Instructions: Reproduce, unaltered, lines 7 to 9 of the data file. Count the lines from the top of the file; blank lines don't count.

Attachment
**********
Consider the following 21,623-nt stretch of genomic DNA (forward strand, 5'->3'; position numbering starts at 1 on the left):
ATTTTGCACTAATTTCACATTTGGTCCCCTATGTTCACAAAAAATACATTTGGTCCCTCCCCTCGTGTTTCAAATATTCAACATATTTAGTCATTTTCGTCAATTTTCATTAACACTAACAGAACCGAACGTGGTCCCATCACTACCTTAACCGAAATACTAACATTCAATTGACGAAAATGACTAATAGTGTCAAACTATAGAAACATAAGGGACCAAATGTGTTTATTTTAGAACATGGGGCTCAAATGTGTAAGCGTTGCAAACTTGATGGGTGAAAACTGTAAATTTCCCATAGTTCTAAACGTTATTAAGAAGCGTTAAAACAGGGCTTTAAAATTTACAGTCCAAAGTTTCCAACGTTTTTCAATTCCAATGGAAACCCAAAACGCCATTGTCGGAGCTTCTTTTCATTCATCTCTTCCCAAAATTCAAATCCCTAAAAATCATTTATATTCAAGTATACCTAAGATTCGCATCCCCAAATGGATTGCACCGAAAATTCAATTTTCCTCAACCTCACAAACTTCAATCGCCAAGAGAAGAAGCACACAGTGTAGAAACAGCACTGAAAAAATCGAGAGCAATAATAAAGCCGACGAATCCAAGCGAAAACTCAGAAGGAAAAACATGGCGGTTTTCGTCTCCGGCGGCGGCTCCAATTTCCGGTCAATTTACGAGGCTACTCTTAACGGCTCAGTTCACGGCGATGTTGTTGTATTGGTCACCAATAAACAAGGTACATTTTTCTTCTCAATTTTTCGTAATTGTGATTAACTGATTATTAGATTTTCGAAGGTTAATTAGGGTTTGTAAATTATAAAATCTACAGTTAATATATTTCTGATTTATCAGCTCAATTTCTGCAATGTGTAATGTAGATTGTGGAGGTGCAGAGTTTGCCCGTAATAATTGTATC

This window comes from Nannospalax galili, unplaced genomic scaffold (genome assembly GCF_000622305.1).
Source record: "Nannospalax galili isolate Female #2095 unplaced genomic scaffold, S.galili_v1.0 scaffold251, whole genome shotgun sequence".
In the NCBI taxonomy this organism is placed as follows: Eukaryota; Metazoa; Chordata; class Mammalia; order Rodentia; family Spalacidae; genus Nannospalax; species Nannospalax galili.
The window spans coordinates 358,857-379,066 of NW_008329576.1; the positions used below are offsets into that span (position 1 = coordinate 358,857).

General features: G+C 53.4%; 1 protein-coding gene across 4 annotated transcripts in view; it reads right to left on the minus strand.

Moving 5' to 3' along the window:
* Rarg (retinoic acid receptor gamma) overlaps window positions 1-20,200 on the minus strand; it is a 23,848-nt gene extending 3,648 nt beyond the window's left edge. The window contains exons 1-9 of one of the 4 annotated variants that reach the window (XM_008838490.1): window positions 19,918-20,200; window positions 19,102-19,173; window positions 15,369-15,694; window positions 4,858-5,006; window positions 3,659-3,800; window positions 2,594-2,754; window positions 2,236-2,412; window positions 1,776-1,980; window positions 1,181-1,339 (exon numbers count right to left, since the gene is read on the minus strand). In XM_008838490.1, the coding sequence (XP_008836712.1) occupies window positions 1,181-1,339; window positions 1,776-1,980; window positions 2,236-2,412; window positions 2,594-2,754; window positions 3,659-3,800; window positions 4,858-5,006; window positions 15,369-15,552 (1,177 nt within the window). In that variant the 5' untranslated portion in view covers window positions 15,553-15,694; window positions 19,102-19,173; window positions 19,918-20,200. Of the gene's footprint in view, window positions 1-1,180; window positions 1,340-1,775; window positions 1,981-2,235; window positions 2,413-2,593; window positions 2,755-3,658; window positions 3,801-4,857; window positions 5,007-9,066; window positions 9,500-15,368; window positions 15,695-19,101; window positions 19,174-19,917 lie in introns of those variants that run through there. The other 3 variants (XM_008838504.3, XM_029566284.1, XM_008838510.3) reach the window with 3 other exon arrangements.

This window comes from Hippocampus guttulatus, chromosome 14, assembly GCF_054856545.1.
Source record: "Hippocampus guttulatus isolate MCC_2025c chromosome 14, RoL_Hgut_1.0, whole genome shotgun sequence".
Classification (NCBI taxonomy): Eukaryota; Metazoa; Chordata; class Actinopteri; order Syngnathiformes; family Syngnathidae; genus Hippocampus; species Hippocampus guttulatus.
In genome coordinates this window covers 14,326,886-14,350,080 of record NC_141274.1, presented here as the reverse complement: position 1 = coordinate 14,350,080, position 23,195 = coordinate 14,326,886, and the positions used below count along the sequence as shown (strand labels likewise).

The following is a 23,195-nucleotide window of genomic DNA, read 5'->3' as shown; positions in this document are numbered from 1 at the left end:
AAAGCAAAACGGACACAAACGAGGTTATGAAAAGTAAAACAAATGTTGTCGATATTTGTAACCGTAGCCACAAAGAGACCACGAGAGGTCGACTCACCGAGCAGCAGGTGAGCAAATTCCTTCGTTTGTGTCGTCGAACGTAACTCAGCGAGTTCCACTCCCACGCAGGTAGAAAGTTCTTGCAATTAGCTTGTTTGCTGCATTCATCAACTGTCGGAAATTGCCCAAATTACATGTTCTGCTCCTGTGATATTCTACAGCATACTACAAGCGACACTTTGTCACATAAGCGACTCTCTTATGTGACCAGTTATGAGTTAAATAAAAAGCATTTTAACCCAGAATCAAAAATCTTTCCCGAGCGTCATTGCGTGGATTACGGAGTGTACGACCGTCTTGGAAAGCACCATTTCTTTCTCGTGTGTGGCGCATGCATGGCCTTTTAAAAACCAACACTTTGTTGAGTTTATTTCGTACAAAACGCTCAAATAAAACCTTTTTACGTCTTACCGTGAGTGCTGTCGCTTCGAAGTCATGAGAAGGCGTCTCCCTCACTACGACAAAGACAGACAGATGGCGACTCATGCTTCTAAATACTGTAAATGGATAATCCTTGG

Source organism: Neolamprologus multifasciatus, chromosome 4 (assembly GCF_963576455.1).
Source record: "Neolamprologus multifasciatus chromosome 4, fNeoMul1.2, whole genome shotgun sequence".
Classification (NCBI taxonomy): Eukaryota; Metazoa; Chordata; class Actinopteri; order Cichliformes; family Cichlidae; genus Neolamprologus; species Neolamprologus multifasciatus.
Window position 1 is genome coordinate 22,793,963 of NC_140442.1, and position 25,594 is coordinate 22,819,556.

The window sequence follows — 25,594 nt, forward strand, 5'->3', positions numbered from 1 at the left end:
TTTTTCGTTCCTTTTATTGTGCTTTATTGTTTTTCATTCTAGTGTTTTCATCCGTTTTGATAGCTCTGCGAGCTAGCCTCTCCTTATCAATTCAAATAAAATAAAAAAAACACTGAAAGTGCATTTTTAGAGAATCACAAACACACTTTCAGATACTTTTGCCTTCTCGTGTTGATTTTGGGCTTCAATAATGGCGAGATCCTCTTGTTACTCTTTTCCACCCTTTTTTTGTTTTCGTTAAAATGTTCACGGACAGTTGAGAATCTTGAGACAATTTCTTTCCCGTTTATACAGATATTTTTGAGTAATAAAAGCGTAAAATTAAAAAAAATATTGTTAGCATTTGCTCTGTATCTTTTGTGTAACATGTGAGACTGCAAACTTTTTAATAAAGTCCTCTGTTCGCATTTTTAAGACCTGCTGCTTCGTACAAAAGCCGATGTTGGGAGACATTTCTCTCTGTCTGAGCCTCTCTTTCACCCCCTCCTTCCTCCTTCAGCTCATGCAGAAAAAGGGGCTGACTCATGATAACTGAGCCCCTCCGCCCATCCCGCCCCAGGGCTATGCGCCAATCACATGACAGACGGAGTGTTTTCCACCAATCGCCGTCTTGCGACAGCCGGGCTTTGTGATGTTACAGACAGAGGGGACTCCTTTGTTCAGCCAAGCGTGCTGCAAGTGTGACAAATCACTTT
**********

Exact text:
General features: G+C 53.4%; 1 protein-coding gene across 4 annotated transcripts in view; it reads right to left on the minus strand.

Moving 5' to 3' along the window:
* Rarg (retinoic acid receptor gamma) overlaps window positions 1-20,200 on the minus strand; it is a 23,848-nt gene extending 3,648 nt beyond the window's left edge. The window contains exons 1-9 of one of the 4 annotated variants that reach the window (XM_008838490.1): window positions 19,918-20,200; window positions 19,102-19,173; window positions 15,369-15,694; window positions 4,858-5,006; window positions 3,659-3,800; window positions 2,594-2,754; window positions 2,236-2,412; window positions 1,776-1,980; window positions 1,181-1,339 (exon numbers count right to left, since the gene is read on the minus strand). In XM_008838490.1, the coding sequence (XP_008836712.1) occupies window positions 1,181-1,339; window positions 1,776-1,980; window positions 2,236-2,412; window positions 2,594-2,754; window positions 3,659-3,800; window positions 4,858-5,006; window positions 15,369-15,552 (1,177 nt within the window). In that variant the 5' untranslated portion in view covers window positions 15,553-15,694; window positions 19,102-19,173; window positions 19,918-20,200. Of the gene's footprint in view, window positions 1-1,180; window positions 1,340-1,775; window positions 1,981-2,235; window positions 2,413-2,593; window positions 2,755-3,658; window positions 3,801-4,857; window positions 5,007-9,066; window positions 9,500-15,368; window positions 15,695-19,101; window positions 19,174-19,917 lie in introns of those variants that run through there. The other 3 variants (XM_008838504.3, XM_029566284.1, XM_008838510.3) reach the window with 3 other exon arrangements.